Black Entertainment: Chicago's Historic Palm Tavern Restaurant and Music Club

Photo: The Palm Tavern in Chicago's Black metropolis-Bronzeville, cir. 1941

The Palm Tavern was a "must do" performance stop for the Who's Who of Jazz performers. It was located in Chicago Landmark Black Metropolis-Bronzeville District at 446 East 47th Street in Chicago, Illinois from 1931 to 2006.  


Established in either 1931 or 1933, the original owner of Palm Tavern was James Knight. Gerri Oliver purchased the Palm Tavern from the original owners in either 1951 or 1956, the later date is reported by the Chicago Sun-Times. Nearby the Palm Tavern was the Regal Theater, the mid-south mecca for Black music performers who passed the word that when playing a Chicago gig at the Regal Theater, Oliver's red beans and rice were not to be missed.

An unbelievable number of musicians performed at this Bronzeville community establishment for more than 75 years. The many names and stories of which are in private photograph and memorabilia collections, such as the Gerri Oliver Collection, Abbott Sengstacke Collection, and Getty Images Collection.


Historians will often disagree on when a Renaissance begins and ends. The Black Chicago Renaissance occurred around the same times as the Harlem Renaissance, namely in the 1920s and 1930s. Most commentators mark the beginning of the Black Chicago Renaissance as the early 1930s, fueled by the Great Migration of African American Americans from the South.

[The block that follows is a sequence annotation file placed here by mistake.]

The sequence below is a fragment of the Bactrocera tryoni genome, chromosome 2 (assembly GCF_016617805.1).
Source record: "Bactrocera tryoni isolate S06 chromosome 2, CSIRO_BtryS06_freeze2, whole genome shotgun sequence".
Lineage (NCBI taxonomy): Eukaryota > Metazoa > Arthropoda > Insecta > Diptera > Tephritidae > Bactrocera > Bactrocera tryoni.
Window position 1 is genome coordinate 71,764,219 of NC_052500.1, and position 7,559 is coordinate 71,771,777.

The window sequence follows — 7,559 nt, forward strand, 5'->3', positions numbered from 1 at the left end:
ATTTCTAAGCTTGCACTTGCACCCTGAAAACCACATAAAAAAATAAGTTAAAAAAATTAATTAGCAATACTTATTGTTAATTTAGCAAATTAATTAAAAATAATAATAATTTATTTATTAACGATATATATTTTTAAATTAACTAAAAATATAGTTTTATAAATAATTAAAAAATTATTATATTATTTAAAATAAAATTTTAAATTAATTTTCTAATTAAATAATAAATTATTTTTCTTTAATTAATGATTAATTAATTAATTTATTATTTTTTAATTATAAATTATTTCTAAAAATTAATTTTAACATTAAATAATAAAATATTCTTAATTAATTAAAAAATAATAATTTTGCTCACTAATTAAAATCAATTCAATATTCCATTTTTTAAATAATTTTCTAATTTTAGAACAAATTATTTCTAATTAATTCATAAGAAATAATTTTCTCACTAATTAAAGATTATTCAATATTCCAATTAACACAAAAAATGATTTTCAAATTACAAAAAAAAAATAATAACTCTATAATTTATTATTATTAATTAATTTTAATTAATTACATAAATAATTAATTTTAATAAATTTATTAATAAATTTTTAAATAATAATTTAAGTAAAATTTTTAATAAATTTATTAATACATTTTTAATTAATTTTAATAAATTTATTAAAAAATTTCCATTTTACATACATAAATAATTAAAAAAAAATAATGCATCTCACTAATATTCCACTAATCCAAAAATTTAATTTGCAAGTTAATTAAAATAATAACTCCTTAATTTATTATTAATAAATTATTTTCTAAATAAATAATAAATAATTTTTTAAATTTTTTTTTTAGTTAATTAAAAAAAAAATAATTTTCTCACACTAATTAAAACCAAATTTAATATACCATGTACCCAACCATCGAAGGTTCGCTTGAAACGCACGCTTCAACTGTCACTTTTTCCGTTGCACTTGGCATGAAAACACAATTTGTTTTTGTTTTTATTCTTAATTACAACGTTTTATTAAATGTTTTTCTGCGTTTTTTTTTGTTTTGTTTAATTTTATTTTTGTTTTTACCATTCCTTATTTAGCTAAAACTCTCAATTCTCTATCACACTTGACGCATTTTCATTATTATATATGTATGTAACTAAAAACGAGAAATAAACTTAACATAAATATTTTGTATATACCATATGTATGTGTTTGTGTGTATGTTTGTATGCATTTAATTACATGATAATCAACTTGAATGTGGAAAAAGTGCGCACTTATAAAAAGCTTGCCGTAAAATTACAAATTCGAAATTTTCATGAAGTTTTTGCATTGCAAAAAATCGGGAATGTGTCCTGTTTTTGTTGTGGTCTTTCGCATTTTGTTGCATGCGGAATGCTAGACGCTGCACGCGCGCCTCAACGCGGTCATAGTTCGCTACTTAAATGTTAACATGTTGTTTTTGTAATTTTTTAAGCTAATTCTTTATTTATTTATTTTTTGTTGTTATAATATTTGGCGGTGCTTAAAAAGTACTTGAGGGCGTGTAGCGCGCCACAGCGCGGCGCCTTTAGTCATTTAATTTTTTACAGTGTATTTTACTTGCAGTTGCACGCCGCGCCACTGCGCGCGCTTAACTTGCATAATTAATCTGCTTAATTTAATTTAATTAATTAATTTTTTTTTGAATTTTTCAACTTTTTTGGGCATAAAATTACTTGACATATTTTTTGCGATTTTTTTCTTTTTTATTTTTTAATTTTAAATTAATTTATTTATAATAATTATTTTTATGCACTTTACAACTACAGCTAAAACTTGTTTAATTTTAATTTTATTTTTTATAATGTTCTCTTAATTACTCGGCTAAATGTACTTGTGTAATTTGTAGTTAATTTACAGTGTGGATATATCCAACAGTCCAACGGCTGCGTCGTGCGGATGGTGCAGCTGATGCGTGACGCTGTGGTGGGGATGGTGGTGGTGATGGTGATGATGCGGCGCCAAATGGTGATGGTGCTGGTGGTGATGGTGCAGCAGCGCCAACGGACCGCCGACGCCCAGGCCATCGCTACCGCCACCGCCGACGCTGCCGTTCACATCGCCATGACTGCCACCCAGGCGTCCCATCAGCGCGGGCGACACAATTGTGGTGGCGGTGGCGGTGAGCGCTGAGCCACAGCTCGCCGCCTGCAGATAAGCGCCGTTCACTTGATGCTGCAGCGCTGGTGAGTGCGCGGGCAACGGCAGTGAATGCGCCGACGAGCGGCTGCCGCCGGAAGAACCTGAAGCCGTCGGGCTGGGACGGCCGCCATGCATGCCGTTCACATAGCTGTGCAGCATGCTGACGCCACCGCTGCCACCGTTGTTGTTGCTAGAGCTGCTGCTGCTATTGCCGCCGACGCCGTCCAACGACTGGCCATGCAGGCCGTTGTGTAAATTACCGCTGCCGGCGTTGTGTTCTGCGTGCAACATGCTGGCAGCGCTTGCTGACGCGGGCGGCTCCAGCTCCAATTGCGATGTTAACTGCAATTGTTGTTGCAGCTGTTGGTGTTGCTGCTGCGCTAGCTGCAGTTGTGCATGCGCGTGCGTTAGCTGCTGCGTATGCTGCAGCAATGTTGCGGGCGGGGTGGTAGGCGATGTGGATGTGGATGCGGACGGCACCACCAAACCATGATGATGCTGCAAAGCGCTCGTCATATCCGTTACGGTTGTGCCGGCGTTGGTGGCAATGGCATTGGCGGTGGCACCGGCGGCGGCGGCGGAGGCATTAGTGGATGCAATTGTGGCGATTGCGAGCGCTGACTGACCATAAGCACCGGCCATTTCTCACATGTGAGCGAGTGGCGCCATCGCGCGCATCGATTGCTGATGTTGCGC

The Palm Tavern attracted artists from music to writers. The Palm Tavern was home away from home for the likes of Dizzy Gillespie, Count Basie, Duke Ellington, the Ink Spots, Josephine Baker, and other notable musicians. It was frequented by Richard Wright and Langston Hughes. The famous late poet and writer Gwendolyn Brooks resided in this South Side community.

Photo: Early Palm Tavern postcard

The Palm Tavern was also rest and relaxation place of choice for Chicago's Black middle class. Its era during the Chicago Renaissance is preserved in the priceless collection of sepia photographs and memorabilia enshrined along the walls, as a testament to the history of its service to the community. Gerri Oliver will cheerfully indulge curious customers with aging scrap books. Before purchasing the establishment she served as a waitress for many years at the Palm Tavern.

Photo: Palm Tavern patrons pose for the camera

This historic photo notes the patrons are at the Palm Tavern on April 12, 1939. The night of the inauguration of members of the City Council of Chicago. Beginning left to right: Alderman Earl B. Dickerson, 2nd Ward; Alderman Benjamin A. Grant, 3rd Ward; Kathryn Dickerson and Erma Grant.


In 1983, Chicago's Palm Tavern hosted the grassroots fundraiser that would result in the election of Chicago's first Black Mayor, Harold Washington. The history of the Palm Tavern did not live on as this blogger notes that the legendary establishment was demolished. According to another blogger, the picture below was the state of the Palm Tavern in the spring of 2006.